I am not by nature a person oriented to happy musics, being dark, broody, temperamental, and apocalyptic by choice, but every so often someone comes along who makes me smile whether I want to or not. Wouter Kellerman is one of those people, and his latest, Mzansi, is a delightful 13-spot of well-blended African and World musics. The key is depth. Not for this guy is the facile Steve Halpern-ish composition or the weepy sappy string-gorged saccharine ditty, no. Instead, he infuses whatever seems to best illuminate his intent and, in the lead cut, African Hornpipes, that means a surprising blend of the dark continent and the land of leprechauns, African and Irish refrains, indeed a hornpipe set into the huge lower continent with Kellerman's flute flying high above like a suffused lark.
The follower, Malaika, features vocalist Eunice Harris and a very cool percussion section bringing the nu-instrumental sound to African rhythms and sonorities. Cape Flats, on the other hand, began as an exercise in seeing how long Kellerman could hold a note without it becoming boring or unmusical and ended up being a song highly reminiscent of Paul Horn's mid-period blended with Paul Simon and shakuhachi. The backing vocals especially are exactly the sort of thing Simon would write and arrange. Mzansi, the title track, is a bit odd in more ways than one, starting out in the strange calls of a gaggle of some kind of waterfowl piping-quacking as a slightly dissonant melody erupts, soon subsumed in a highly charged back rhythm welling up in a dominant vocal cry, Kellerman's flute responding, skittering above it all in a crazy dance. This guy can really play.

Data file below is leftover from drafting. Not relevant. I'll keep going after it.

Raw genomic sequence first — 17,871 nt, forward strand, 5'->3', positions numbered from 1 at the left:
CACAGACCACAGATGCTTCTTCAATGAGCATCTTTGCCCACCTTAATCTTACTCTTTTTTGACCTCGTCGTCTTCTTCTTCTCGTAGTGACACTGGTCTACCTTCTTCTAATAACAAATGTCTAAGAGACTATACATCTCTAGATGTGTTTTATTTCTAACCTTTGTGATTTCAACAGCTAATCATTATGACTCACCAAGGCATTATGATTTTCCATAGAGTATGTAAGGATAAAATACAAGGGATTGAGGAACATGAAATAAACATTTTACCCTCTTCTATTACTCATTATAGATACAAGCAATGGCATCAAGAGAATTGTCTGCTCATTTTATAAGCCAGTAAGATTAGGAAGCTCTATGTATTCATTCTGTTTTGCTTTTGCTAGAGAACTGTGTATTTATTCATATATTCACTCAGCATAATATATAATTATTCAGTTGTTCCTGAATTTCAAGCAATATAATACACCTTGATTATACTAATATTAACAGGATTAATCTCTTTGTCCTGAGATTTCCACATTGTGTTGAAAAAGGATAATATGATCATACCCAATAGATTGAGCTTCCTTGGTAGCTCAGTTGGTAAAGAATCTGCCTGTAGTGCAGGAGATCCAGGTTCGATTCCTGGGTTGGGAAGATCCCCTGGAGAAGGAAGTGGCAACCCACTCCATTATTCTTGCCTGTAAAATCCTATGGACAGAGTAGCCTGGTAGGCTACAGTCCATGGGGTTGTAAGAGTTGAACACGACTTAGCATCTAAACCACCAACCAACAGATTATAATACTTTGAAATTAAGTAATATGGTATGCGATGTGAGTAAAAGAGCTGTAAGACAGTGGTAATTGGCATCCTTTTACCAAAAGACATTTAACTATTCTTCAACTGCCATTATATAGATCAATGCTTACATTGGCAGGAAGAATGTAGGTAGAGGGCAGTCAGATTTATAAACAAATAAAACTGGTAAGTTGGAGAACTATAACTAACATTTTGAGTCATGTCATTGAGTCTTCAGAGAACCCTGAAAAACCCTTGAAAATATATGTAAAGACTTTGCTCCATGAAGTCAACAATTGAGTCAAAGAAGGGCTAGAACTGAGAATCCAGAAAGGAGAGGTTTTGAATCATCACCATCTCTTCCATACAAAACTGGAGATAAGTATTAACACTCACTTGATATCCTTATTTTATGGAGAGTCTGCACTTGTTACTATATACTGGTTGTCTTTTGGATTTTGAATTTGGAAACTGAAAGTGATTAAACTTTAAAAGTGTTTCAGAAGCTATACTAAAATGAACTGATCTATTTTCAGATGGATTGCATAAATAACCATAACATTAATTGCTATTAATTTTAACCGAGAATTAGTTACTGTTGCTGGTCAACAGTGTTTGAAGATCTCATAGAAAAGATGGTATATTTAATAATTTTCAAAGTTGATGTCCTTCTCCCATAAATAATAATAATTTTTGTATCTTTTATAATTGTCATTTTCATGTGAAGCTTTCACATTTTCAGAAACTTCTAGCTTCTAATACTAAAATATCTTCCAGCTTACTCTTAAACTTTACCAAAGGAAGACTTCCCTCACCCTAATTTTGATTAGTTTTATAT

In the Moment is a very long very jazzy but picturesquely evocative solo from Wouter, its narrative evolving through a number of changes but always falling back to the melody refrain, exploring itself continually until breaking into Miniamba, a West African ballad sung by Lamine Sonko with a very refreshing children's choir. At a certain point, the song starts charging ahead in an unusual tempo upspike, reflecting the transition from calm arbor to busy city streets. Everywhere, though, in Mzansi is reflected a re-energization of melodies, tempos, rhythms, idiosyncracies, and spirits that have, in other players and composers, been too quickly and too readily thrown over for not always thoroughly enough thought-through modernity.
Edited by: David N. Pyles
Copyright 2013, Peterborough Folk Music Society.
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